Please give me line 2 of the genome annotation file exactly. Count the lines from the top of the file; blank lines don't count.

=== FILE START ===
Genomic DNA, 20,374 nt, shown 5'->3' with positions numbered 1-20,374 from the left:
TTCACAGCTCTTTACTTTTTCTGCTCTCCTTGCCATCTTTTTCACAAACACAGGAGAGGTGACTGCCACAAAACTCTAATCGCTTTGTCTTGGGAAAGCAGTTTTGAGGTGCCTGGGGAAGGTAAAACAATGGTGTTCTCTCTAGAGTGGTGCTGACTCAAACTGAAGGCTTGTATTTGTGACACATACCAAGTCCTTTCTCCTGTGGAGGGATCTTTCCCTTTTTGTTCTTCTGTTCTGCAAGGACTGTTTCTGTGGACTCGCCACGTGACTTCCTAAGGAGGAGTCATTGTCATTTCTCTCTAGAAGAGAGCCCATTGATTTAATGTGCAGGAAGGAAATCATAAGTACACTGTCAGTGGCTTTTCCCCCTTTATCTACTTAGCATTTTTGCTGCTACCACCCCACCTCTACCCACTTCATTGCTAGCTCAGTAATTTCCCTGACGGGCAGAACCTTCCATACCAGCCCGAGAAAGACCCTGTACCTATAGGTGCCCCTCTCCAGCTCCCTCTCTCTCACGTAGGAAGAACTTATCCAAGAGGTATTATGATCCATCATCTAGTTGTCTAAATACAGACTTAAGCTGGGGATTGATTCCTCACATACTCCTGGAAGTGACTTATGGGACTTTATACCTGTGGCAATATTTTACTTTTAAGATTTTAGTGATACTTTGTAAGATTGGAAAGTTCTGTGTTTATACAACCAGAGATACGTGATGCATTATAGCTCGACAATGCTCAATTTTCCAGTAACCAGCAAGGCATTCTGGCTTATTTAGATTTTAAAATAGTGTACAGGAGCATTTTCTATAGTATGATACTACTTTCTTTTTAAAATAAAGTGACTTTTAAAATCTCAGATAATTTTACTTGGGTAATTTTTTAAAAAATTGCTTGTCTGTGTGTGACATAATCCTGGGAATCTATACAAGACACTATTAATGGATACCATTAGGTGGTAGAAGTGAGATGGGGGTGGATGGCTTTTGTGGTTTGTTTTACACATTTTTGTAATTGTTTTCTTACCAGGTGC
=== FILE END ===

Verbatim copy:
TTCACAGCTCTTTACTTTTTCTGCTCTCCTTGCCATCTTTTTCACAAACACAGGAGAGGTGACTGCCACAAAACTCTAATCGCTTTGTCTTGGGAAAGCAGTTTTGAGGTGCCTGGGGAAGGTAAAACAATGGTGTTCTCTCTAGAGTGGTGCTGACTCAAACTGAAGGCTTGTATTTGTGACACATACCAAGTCCTTTCTCCTGTGGAGGGATCTTTCCCTTTTTGTTCTTCTGTTCTGCAAGGACTGTTTCTGTGGACTCGCCACGTGACTTCCTAAGGAGGAGTCATTGTCATTTCTCTCTAGAAGAGAGCCCATTGATTTAATGTGCAGGAAGGAAATCATAAGTACACTGTCAGTGGCTTTTCCCCCTTTATCTACTTAGCATTTTTGCTGCTACCACCCCACCTCTACCCACTTCATTGCTAGCTCAGTAATTTCCCTGACGGGCAGAACCTTCCATACCAGCCCGAGAAAGACCCTGTACCTATAGGTGCCCCTCTCCAGCTCCCTCTCTCTCACGTAGGAAGAACTTATCCAAGAGGTATTATGATCCATCATCTAGTTGTCTAAATACAGACTTAAGCTGGGGATTGATTCCTCACATACTCCTGGAAGTGACTTATGGGACTTTATACCTGTGGCAATATTTTACTTTTAAGATTTTAGTGATACTTTGTAAGATTGGAAAGTTCTGTGTTTATACAACCAGAGATACGTGATGCATTATAGCTCGACAATGCTCAATTTTCCAGTAACCAGCAAGGCATTCTGGCTTATTTAGATTTTAAAATAGTGTACAGGAGCATTTTCTATAGTATGATACTACTTTCTTTTTAAAATAAAGTGACTTTTAAAATCTCAGATAATTTTACTTGGGTAATTTTTTAAAAAATTGCTTGTCTGTGTGTGACATAATCCTGGGAATCTATACAAGACACTATTAATGGATACCATTAGGTGGTAGAAGTGAGATGGGGGTGGATGGCTTTTGTGGTTTGTTTTACACATTTTTGTAATTGTTTTCTTACCAGGTGC